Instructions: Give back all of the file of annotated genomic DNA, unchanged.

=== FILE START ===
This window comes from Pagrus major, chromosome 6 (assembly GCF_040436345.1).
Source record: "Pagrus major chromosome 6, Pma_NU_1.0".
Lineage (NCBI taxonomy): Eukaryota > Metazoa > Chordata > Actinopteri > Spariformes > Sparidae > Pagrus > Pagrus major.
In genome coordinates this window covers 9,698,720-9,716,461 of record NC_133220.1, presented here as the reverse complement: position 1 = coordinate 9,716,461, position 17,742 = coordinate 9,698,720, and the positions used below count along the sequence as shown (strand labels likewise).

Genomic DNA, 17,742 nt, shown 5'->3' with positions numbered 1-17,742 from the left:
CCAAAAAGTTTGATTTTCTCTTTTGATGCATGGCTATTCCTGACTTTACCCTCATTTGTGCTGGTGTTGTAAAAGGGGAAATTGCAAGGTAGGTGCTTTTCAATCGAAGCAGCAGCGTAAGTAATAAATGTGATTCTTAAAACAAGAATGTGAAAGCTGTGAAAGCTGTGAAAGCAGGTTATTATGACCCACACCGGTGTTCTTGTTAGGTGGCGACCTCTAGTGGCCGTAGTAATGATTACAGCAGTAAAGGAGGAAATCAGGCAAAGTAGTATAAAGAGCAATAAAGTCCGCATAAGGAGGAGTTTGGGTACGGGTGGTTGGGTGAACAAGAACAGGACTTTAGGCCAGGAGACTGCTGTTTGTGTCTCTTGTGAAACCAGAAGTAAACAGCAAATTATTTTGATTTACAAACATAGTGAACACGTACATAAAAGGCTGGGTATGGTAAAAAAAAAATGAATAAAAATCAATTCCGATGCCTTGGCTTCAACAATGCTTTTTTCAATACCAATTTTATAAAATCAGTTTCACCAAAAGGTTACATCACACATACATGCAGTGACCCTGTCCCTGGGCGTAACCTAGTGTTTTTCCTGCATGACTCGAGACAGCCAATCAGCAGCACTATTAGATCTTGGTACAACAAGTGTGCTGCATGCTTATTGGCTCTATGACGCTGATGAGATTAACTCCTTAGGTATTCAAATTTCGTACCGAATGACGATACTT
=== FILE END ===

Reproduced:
This window comes from Pagrus major, chromosome 6 (assembly GCF_040436345.1).
Source record: "Pagrus major chromosome 6, Pma_NU_1.0".
Lineage (NCBI taxonomy): Eukaryota > Metazoa > Chordata > Actinopteri > Spariformes > Sparidae > Pagrus > Pagrus major.
In genome coordinates this window covers 9,698,720-9,716,461 of record NC_133220.1, presented here as the reverse complement: position 1 = coordinate 9,716,461, position 17,742 = coordinate 9,698,720, and the positions used below count along the sequence as shown (strand labels likewise).

Genomic DNA, 17,742 nt, shown 5'->3' with positions numbered 1-17,742 from the left:
CCAAAAAGTTTGATTTTCTCTTTTGATGCATGGCTATTCCTGACTTTACCCTCATTTGTGCTGGTGTTGTAAAAGGGGAAATTGCAAGGTAGGTGCTTTTCAATCGAAGCAGCAGCGTAAGTAATAAATGTGATTCTTAAAACAAGAATGTGAAAGCTGTGAAAGCTGTGAAAGCAGGTTATTATGACCCACACCGGTGTTCTTGTTAGGTGGCGACCTCTAGTGGCCGTAGTAATGATTACAGCAGTAAAGGAGGAAATCAGGCAAAGTAGTATAAAGAGCAATAAAGTCCGCATAAGGAGGAGTTTGGGTACGGGTGGTTGGGTGAACAAGAACAGGACTTTAGGCCAGGAGACTGCTGTTTGTGTCTCTTGTGAAACCAGAAGTAAACAGCAAATTATTTTGATTTACAAACATAGTGAACACGTACATAAAAGGCTGGGTATGGTAAAAAAAAAATGAATAAAAATCAATTCCGATGCCTTGGCTTCAACAATGCTTTTTTCAATACCAATTTTATAAAATCAGTTTCACCAAAAGGTTACATCACACATACATGCAGTGACCCTGTCCCTGGGCGTAACCTAGTGTTTTTCCTGCATGACTCGAGACAGCCAATCAGCAGCACTATTAGATCTTGGTACAACAAGTGTGCTGCATGCTTATTGGCTCTATGACGCTGATGAGATTAACTCCTTAGGTATTCAAATTTCGTACCGAATGACGATACTT